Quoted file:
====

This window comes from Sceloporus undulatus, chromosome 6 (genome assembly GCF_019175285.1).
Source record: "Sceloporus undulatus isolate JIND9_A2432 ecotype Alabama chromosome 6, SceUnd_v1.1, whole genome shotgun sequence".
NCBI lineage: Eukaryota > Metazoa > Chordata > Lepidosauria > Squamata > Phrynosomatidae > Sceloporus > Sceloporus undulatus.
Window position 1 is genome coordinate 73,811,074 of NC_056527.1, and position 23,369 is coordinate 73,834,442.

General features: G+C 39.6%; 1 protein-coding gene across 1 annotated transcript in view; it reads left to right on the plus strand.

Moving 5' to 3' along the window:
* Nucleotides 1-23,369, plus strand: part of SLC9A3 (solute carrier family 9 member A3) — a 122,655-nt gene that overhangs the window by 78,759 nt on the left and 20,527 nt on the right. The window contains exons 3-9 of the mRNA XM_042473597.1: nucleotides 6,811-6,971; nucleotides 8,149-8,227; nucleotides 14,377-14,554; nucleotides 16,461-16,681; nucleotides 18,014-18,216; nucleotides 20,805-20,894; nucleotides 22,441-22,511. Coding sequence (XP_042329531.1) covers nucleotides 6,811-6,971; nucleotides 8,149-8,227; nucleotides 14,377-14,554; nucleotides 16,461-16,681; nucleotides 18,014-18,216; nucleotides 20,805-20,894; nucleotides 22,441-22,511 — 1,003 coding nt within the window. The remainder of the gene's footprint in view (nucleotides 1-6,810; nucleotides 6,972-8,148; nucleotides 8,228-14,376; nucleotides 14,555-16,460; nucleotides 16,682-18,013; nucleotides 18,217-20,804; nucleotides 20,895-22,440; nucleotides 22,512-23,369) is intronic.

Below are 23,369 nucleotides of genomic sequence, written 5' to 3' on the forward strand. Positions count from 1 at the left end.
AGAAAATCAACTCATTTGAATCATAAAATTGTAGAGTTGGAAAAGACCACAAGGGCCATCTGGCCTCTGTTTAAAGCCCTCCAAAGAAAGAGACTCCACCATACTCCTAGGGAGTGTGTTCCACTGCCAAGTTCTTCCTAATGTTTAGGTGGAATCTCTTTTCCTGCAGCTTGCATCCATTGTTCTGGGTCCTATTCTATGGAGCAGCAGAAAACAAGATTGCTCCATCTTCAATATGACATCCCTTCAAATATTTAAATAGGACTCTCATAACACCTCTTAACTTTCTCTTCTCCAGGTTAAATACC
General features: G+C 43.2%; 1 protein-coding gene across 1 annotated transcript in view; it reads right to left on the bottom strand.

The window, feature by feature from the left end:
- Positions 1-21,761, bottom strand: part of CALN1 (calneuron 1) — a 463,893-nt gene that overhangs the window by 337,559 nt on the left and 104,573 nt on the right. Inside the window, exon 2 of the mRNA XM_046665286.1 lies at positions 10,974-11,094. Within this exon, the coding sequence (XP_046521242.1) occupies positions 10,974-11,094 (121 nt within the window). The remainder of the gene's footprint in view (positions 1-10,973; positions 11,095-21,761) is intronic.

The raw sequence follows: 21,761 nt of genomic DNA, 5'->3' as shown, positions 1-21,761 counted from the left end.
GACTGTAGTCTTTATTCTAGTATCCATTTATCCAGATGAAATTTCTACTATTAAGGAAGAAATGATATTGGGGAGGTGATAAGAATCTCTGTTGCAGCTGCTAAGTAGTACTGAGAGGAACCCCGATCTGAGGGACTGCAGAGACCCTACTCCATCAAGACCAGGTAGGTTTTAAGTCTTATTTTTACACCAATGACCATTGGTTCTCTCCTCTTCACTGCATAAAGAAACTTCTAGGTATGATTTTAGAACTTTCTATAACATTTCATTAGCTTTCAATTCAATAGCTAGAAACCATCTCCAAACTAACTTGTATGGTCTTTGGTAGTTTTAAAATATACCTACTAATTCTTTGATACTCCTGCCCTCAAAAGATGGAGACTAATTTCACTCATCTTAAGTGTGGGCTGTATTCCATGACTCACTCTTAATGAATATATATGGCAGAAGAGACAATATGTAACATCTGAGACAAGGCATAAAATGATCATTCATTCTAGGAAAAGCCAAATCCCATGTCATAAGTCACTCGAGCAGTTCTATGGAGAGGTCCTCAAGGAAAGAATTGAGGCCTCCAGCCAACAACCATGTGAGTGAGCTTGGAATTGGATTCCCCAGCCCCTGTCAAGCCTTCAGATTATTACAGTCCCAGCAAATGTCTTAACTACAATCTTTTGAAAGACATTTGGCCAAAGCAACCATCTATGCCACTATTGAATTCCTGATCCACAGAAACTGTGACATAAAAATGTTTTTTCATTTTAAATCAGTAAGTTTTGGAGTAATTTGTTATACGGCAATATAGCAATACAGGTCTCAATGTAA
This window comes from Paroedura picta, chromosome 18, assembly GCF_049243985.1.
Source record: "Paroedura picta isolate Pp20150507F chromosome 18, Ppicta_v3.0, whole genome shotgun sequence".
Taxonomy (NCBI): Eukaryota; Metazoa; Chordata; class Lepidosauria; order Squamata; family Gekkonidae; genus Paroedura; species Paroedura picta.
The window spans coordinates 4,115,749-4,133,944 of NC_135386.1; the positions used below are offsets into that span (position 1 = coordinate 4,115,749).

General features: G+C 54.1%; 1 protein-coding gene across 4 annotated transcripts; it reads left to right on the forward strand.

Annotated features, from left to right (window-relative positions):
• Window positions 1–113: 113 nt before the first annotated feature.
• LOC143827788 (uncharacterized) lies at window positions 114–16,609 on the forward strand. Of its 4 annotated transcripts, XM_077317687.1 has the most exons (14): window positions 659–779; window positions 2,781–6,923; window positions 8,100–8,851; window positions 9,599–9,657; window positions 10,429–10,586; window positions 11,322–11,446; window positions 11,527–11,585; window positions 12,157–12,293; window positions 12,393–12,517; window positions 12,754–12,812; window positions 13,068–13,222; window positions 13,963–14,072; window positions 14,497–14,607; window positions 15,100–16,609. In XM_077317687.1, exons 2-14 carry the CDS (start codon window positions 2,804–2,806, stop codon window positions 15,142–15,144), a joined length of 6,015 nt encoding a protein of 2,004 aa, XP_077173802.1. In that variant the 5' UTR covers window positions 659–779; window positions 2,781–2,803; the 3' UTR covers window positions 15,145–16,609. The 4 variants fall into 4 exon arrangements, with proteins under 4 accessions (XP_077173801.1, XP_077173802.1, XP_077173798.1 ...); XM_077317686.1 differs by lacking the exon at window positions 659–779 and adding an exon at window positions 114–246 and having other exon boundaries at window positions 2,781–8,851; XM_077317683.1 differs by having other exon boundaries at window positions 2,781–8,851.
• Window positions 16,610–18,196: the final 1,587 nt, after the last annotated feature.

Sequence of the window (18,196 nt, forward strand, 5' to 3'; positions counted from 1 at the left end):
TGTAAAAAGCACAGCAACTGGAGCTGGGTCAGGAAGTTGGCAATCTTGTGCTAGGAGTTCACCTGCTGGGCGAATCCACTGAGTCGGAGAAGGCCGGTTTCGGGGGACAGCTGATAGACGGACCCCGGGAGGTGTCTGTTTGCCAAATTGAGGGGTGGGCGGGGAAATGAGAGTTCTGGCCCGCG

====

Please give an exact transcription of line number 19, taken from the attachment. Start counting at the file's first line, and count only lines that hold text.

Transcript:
General features: G+C 54.1%; 1 protein-coding gene across 4 annotated transcripts; it reads left to right on the forward strand.